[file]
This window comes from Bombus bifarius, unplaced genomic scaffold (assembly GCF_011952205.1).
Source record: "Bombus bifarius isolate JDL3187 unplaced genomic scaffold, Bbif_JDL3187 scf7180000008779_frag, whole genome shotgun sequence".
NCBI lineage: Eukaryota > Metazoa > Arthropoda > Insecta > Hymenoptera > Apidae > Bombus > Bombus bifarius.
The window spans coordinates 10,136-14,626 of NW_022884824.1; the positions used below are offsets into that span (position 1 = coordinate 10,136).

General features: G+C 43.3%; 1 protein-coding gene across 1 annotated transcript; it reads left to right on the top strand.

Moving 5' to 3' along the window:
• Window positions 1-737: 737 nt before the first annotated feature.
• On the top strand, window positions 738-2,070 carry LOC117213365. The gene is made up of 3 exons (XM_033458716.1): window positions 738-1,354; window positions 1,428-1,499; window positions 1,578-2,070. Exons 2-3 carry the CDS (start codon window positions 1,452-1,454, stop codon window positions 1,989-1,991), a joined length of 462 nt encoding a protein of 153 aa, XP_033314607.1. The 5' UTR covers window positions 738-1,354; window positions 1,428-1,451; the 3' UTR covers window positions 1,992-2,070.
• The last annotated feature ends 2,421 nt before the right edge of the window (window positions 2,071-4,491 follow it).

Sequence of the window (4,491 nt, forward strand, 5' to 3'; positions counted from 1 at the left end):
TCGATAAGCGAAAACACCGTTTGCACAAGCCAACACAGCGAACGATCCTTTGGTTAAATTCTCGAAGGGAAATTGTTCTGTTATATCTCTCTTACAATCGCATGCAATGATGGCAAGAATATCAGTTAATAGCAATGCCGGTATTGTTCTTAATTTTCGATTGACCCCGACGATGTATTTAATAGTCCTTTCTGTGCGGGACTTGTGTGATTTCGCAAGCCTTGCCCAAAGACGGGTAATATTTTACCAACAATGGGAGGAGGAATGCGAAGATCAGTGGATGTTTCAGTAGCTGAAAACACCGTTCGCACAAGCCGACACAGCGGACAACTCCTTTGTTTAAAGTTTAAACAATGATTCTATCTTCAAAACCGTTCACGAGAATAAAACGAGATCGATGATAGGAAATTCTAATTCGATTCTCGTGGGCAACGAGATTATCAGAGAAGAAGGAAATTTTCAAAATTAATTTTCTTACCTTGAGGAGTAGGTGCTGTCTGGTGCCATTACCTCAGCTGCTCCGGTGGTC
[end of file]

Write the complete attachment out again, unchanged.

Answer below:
This window comes from Bombus bifarius, unplaced genomic scaffold (assembly GCF_011952205.1).
Source record: "Bombus bifarius isolate JDL3187 unplaced genomic scaffold, Bbif_JDL3187 scf7180000008779_frag, whole genome shotgun sequence".
NCBI lineage: Eukaryota > Metazoa > Arthropoda > Insecta > Hymenoptera > Apidae > Bombus > Bombus bifarius.
The window spans coordinates 10,136-14,626 of NW_022884824.1; the positions used below are offsets into that span (position 1 = coordinate 10,136).

General features: G+C 43.3%; 1 protein-coding gene across 1 annotated transcript; it reads left to right on the top strand.

Moving 5' to 3' along the window:
• Window positions 1-737: 737 nt before the first annotated feature.
• On the top strand, window positions 738-2,070 carry LOC117213365. The gene is made up of 3 exons (XM_033458716.1): window positions 738-1,354; window positions 1,428-1,499; window positions 1,578-2,070. Exons 2-3 carry the CDS (start codon window positions 1,452-1,454, stop codon window positions 1,989-1,991), a joined length of 462 nt encoding a protein of 153 aa, XP_033314607.1. The 5' UTR covers window positions 738-1,354; window positions 1,428-1,451; the 3' UTR covers window positions 1,992-2,070.
• The last annotated feature ends 2,421 nt before the right edge of the window (window positions 2,071-4,491 follow it).

Sequence of the window (4,491 nt, forward strand, 5' to 3'; positions counted from 1 at the left end):
TCGATAAGCGAAAACACCGTTTGCACAAGCCAACACAGCGAACGATCCTTTGGTTAAATTCTCGAAGGGAAATTGTTCTGTTATATCTCTCTTACAATCGCATGCAATGATGGCAAGAATATCAGTTAATAGCAATGCCGGTATTGTTCTTAATTTTCGATTGACCCCGACGATGTATTTAATAGTCCTTTCTGTGCGGGACTTGTGTGATTTCGCAAGCCTTGCCCAAAGACGGGTAATATTTTACCAACAATGGGAGGAGGAATGCGAAGATCAGTGGATGTTTCAGTAGCTGAAAACACCGTTCGCACAAGCCGACACAGCGGACAACTCCTTTGTTTAAAGTTTAAACAATGATTCTATCTTCAAAACCGTTCACGAGAATAAAACGAGATCGATGATAGGAAATTCTAATTCGATTCTCGTGGGCAACGAGATTATCAGAGAAGAAGGAAATTTTCAAAATTAATTTTCTTACCTTGAGGAGTAGGTGCTGTCTGGTGCCATTACCTCAGCTGCTCCGGTGGTC